Expect Borges to flip-flop back to his running backs in 2006, deploying Irons and Lester in the same fashion he did with Williams and Brown. Last season, Auburn's running backs averaged 11.6 yards per reception, which was the third best at Auburn over the past 20 seasons so the potential is there for the running backs to be very productive in the passing game.
If Auburn can stretch the field with its receivers, the running backs can fill the gaps in the short passing game. Over the last 20 years, the four Auburn teams that were able to average over 15 yards per reception at wide receiver and completed at least 25 percent of their passes to the running backs combined for a 43-3-2 record. This included the 1987, 1989, 1993 and 2004 squads, which totaled a 146.2 pass rating.
Making use of the backs more often in the passing game will increase Cox's completion percentage, which will in turn increase his average per pass attempt, resulting in a higher quarterback rating. It would be great to improve on his deep balls, too, but Cox must play within his limits and execute within the system. Just as a place-kicker is more accurate at a closer range, Cox is more efficient from the short to medium range. Borges has proven he will scheme to get the ball in the hands of the "playmakers" and Auburn's running backs should prove to be just that in 2006.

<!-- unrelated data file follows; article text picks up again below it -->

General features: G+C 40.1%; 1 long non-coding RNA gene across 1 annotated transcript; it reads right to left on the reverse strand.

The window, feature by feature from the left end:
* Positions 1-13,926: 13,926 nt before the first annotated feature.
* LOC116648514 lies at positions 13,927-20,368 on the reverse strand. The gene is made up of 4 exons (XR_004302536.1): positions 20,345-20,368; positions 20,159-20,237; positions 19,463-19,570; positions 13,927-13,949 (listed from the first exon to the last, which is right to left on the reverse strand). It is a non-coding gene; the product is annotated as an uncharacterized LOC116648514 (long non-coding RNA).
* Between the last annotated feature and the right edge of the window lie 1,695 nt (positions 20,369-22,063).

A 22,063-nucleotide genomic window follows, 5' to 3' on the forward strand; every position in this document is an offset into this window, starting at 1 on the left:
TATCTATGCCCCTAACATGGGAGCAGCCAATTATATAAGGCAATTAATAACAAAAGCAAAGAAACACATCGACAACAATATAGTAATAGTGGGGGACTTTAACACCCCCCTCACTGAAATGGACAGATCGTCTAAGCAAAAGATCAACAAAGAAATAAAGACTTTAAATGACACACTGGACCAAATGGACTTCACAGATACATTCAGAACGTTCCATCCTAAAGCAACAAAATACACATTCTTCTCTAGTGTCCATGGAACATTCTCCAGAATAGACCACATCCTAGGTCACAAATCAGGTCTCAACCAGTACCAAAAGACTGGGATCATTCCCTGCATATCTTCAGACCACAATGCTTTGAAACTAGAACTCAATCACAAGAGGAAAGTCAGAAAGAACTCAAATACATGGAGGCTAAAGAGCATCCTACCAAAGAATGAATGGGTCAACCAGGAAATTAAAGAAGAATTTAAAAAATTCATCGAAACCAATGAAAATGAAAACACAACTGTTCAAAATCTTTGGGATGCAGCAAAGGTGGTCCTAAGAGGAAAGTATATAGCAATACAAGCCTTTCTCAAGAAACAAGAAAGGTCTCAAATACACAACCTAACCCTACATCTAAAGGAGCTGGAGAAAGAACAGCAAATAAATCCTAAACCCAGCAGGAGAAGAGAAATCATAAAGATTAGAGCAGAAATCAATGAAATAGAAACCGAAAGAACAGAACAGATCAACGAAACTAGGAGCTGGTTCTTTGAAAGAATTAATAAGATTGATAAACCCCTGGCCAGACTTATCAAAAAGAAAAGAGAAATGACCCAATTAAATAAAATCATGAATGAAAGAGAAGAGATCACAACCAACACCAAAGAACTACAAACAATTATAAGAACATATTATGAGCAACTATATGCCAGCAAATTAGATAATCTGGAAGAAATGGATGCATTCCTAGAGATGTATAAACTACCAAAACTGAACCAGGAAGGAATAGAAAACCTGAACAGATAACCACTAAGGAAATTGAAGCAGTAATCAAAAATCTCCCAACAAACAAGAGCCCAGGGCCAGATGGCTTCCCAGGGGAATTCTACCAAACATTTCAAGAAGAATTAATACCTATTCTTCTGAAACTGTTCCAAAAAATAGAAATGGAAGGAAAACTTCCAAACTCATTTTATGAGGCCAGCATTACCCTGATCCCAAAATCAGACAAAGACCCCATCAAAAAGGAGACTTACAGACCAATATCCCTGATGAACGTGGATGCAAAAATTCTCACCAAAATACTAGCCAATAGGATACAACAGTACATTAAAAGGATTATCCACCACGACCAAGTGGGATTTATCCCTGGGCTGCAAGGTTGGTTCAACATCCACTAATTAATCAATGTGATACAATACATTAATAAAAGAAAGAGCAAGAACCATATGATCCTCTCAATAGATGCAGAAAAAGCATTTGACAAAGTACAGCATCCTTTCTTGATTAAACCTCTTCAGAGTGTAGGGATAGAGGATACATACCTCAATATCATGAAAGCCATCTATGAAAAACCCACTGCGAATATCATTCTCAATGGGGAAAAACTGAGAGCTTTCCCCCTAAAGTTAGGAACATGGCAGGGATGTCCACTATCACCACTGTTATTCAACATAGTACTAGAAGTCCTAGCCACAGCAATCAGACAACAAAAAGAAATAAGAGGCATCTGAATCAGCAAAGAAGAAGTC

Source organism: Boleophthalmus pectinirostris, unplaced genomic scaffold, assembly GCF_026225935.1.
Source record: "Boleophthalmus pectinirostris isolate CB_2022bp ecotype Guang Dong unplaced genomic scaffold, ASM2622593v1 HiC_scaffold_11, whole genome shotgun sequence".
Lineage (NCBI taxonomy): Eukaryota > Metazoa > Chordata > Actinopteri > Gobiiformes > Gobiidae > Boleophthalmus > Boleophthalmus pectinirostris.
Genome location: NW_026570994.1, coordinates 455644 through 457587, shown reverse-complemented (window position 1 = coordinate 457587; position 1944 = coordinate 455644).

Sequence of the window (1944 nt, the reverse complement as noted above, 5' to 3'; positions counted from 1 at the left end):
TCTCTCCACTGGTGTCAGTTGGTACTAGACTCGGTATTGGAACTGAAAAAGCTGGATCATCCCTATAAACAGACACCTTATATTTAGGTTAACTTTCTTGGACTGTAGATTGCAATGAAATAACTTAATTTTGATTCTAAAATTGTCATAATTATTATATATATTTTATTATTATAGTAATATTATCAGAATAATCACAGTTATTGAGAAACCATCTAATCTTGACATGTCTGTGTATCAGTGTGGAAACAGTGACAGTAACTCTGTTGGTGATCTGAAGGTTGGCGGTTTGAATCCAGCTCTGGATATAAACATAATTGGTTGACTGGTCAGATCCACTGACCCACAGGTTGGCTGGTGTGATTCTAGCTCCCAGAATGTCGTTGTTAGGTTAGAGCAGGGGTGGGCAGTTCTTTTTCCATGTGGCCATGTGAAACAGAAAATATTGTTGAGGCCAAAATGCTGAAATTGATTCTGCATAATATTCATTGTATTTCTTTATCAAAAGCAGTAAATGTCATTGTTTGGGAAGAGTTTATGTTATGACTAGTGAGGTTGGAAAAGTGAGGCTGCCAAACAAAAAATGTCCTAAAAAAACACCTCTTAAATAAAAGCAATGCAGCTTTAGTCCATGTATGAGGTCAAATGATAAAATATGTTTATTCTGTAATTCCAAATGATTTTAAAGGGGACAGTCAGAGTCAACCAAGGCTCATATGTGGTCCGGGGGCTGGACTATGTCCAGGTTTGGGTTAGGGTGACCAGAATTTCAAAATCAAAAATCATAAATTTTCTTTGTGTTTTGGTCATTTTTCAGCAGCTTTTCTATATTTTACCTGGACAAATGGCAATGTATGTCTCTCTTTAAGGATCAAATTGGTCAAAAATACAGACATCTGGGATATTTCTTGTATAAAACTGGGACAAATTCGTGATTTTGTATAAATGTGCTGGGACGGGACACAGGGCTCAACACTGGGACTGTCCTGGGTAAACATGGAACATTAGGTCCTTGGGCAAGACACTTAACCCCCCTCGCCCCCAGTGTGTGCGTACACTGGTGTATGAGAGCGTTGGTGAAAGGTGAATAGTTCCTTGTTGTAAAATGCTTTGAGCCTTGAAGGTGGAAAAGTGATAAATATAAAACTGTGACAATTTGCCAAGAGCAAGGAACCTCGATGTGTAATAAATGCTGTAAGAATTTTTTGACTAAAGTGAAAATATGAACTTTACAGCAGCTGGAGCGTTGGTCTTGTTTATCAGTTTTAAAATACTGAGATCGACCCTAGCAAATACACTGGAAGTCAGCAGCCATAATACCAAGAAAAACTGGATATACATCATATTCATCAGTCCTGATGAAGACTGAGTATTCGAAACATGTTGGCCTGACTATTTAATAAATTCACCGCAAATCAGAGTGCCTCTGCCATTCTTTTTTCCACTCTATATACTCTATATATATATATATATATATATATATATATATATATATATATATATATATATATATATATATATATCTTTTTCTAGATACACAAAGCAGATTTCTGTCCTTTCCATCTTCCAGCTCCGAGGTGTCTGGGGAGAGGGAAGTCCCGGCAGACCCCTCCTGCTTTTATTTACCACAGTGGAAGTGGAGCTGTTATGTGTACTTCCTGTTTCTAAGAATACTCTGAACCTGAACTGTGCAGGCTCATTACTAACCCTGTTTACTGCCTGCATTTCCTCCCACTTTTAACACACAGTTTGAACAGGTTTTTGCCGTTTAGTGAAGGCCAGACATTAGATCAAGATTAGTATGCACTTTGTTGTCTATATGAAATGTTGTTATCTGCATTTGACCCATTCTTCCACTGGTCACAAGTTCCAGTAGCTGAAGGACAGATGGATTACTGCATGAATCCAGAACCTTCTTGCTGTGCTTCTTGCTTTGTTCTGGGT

The tight end position should not be overlooked in 2006 with the addition of Tommy Trott to the offense along with the return a bigger and stronger version of Cole Bennett. Trott has good speed for a big man and just might have the best set of hands on the team.